If there’s one thing we know about EHRs, users hate clicks. And for good reason. Clicking and scrolling historically have represented extra time, effort and evidence of not understanding an efficient workflow. Click reduction is often cited as the best way to improve electronic health record (EHR) usability. Our gut instinct tells us that we should do everything we can to reduce clicks.

Yes, unnecessary steps are annoying and should be removed. But we have to be careful that we don’t actually increase cognitive load, hinder decision making and reduce overall efficiency and satisfaction in our zeal to reduce clicks and scrolling. There is a great deal of research available that should guide the design, implementation and customization of EHR interfaces.

In the evidence-based practice of medicine, scientific evidence should also guide Health IT usability decisions. Some of these known facts that come from a solid foundation of research results include:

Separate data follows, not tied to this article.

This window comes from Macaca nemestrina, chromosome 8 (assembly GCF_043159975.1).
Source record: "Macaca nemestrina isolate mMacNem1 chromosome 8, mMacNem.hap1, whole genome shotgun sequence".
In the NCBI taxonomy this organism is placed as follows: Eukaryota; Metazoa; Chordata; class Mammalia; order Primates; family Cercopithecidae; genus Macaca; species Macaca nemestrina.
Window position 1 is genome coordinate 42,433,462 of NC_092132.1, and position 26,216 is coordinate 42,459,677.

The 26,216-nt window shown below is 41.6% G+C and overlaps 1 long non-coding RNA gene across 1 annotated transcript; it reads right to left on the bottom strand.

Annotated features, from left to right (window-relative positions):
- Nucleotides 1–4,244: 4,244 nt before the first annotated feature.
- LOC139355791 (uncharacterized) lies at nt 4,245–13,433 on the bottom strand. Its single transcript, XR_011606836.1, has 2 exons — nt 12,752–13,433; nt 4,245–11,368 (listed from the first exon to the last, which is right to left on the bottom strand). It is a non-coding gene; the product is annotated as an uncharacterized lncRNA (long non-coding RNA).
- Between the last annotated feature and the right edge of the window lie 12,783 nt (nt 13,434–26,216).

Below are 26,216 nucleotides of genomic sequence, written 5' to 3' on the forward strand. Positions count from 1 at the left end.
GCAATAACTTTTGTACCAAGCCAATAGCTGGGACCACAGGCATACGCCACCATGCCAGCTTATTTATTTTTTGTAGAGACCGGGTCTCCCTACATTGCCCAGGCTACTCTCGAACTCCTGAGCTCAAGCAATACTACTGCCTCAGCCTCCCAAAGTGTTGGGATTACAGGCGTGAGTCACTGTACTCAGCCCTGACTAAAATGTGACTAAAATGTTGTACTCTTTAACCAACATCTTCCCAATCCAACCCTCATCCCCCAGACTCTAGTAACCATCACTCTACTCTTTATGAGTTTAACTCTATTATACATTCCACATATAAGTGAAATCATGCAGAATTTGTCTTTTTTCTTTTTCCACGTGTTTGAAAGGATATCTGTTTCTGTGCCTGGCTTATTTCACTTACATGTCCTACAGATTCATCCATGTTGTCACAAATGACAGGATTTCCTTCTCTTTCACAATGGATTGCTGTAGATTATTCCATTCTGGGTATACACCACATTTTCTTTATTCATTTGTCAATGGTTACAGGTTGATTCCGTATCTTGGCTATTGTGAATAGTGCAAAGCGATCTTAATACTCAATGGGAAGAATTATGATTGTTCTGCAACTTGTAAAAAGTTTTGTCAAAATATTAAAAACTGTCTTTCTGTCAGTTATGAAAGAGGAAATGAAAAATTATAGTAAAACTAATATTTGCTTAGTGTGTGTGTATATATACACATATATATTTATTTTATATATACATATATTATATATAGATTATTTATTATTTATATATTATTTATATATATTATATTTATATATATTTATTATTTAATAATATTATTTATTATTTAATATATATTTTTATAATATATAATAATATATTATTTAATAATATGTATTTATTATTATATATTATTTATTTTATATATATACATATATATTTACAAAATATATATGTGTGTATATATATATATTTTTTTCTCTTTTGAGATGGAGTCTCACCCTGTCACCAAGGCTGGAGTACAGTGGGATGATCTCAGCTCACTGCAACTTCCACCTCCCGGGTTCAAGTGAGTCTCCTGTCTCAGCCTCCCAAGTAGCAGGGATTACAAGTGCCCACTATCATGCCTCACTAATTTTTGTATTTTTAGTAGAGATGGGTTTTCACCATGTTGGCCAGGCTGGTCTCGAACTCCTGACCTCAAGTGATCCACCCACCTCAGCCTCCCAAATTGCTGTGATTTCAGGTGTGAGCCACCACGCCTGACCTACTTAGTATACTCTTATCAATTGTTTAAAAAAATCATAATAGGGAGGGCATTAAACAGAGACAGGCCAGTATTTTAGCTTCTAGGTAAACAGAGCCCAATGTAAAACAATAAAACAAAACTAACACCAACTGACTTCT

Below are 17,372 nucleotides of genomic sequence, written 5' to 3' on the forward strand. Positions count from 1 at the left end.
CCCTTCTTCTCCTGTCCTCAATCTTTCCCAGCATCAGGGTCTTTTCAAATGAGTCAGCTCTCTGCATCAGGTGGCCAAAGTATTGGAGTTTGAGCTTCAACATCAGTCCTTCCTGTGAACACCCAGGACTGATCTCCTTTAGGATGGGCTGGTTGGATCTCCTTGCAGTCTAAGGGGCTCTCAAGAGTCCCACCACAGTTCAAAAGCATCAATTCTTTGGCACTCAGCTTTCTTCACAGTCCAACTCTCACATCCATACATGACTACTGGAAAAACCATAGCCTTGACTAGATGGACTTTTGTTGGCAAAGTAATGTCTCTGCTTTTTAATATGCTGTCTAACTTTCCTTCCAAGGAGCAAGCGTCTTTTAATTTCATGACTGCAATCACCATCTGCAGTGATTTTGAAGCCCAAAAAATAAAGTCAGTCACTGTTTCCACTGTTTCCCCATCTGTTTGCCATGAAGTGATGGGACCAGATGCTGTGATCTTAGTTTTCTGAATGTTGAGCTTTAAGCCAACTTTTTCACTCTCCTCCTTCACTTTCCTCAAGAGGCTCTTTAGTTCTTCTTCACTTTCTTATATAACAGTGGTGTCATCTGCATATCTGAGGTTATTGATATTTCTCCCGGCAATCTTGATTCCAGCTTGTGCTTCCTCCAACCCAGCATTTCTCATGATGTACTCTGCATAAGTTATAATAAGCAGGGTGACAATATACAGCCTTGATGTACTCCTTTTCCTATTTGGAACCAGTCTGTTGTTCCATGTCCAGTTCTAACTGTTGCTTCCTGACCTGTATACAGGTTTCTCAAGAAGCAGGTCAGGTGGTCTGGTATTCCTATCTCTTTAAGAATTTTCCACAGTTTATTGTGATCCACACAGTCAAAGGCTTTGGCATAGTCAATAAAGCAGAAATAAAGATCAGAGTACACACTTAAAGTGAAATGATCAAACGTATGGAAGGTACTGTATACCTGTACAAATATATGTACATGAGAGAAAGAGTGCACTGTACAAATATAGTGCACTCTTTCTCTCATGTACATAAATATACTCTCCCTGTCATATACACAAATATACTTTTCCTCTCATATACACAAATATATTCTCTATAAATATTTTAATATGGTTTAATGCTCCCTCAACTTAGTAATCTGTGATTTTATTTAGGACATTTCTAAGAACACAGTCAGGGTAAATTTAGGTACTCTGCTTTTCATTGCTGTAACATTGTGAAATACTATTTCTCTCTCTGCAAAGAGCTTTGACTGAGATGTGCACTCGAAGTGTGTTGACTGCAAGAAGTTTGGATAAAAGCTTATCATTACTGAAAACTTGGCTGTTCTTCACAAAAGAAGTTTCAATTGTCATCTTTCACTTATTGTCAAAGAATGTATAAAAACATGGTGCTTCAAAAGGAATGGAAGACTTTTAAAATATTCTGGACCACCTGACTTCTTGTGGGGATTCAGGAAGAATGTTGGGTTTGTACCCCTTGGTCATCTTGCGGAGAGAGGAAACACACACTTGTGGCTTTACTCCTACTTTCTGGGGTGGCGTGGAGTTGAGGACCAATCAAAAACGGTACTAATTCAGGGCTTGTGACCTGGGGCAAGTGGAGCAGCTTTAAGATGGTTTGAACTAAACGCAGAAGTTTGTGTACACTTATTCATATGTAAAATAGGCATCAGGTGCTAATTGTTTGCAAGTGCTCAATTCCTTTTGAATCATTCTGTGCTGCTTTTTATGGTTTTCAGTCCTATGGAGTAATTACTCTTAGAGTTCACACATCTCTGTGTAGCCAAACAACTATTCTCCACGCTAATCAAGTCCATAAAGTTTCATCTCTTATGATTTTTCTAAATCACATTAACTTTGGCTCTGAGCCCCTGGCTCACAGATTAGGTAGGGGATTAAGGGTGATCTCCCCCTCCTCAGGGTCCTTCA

Processing fluency – When users encounter cognitive hurdles caused by poor EHR design, they are more likely to judge the task as more difficult and task performance suffers. So it is important to remove anything that interrupts processing fluency. For example, the date format “10/5/16” requires the user to translate the number 10 into October, whereas “Oct. 5, 2016” is faster for the user to process, and is more globally understandable. Removing these processing interruptions will increase overall satisfaction and performance

Readability – The more “readable” text is, the better your comprehension rates will be. Studies have shown that sentence length, contrast, font size and color all play a role in how easily a reader will be able to understand information. Follow best practices, and the user is less likely to experience eye strain, miss important information or waste valuable time.

Fear of emptiness – Also known as Horror Vaccui, is the idea that people have a natural urge to fill blank spaces. Ironically, the more we fill blank spaces with objects or information, the perceived value decreases.

Cognitive tax – When two or more perceptual or cognitive processes are in conflict, it requires additional processing to resolve the conflict, and the additional time and effort have a negative impact on performance. Decision-making research shows us that not only can more information be more cognitively taxing, but it can also lead to suboptimal decisions.